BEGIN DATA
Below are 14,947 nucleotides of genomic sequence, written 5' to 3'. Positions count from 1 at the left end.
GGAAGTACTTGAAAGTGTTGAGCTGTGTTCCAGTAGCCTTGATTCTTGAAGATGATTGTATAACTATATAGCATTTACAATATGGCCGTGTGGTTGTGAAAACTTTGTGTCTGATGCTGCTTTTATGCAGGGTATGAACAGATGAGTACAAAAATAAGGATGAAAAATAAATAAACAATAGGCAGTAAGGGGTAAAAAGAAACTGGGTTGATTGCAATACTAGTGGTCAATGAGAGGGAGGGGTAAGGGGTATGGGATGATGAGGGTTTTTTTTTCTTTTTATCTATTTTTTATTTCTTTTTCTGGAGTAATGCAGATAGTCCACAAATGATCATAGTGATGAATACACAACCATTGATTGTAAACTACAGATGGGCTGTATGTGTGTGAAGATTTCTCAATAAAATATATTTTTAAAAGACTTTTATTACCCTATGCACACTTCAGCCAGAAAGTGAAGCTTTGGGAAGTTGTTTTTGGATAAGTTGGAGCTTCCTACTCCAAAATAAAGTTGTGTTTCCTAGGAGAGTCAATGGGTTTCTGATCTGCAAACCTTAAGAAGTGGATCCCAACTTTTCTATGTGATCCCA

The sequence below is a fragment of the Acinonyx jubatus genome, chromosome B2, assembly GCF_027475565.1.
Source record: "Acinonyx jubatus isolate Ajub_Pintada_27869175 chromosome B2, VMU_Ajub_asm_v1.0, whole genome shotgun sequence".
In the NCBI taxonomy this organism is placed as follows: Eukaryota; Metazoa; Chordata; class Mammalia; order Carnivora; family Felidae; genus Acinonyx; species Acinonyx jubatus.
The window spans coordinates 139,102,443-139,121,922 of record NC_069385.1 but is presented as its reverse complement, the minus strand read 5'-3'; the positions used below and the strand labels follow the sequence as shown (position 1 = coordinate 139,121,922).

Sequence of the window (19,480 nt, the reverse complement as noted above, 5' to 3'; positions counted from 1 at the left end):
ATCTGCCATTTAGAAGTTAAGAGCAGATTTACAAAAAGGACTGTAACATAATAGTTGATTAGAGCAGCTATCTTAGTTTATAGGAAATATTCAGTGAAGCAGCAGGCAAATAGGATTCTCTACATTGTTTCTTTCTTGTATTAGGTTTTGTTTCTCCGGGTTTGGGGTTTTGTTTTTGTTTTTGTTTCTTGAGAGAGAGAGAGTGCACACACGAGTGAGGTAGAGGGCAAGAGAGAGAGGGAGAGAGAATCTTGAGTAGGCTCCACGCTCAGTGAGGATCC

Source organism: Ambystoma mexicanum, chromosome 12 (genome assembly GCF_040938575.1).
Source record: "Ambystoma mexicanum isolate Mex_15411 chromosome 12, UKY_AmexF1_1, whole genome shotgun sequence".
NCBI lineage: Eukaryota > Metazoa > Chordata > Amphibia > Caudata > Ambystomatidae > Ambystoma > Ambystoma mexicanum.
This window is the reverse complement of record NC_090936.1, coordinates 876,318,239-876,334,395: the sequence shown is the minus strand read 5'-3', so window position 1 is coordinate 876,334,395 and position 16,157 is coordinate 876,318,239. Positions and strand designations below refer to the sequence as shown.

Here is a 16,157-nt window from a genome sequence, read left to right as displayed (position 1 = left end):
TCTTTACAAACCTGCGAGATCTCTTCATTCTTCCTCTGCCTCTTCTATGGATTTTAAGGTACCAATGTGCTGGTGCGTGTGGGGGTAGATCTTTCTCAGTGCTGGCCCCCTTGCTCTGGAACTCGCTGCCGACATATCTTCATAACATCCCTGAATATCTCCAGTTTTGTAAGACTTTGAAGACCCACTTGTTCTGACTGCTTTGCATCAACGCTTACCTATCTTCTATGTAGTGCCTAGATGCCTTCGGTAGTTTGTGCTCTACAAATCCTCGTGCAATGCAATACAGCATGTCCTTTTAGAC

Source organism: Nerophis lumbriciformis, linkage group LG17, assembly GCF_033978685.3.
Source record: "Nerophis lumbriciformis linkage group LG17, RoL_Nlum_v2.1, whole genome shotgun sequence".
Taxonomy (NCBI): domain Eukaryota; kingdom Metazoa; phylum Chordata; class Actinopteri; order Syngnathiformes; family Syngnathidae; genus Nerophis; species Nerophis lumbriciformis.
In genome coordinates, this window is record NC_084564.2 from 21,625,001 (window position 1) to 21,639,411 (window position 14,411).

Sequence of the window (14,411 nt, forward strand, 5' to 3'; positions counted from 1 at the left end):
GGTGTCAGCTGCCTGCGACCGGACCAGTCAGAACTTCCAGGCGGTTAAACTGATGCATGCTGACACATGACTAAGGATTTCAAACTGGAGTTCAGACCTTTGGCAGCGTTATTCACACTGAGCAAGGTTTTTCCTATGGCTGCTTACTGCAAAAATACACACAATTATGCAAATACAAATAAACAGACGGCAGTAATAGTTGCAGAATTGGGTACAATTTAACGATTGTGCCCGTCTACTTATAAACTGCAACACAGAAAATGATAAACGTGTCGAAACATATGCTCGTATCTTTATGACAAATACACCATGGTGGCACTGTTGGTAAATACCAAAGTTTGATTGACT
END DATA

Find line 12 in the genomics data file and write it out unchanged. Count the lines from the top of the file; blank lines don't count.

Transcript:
This window is the reverse complement of record NC_090936.1, coordinates 876,318,239-876,334,395: the sequence shown is the minus strand read 5'-3', so window position 1 is coordinate 876,334,395 and position 16,157 is coordinate 876,318,239. Positions and strand designations below refer to the sequence as shown.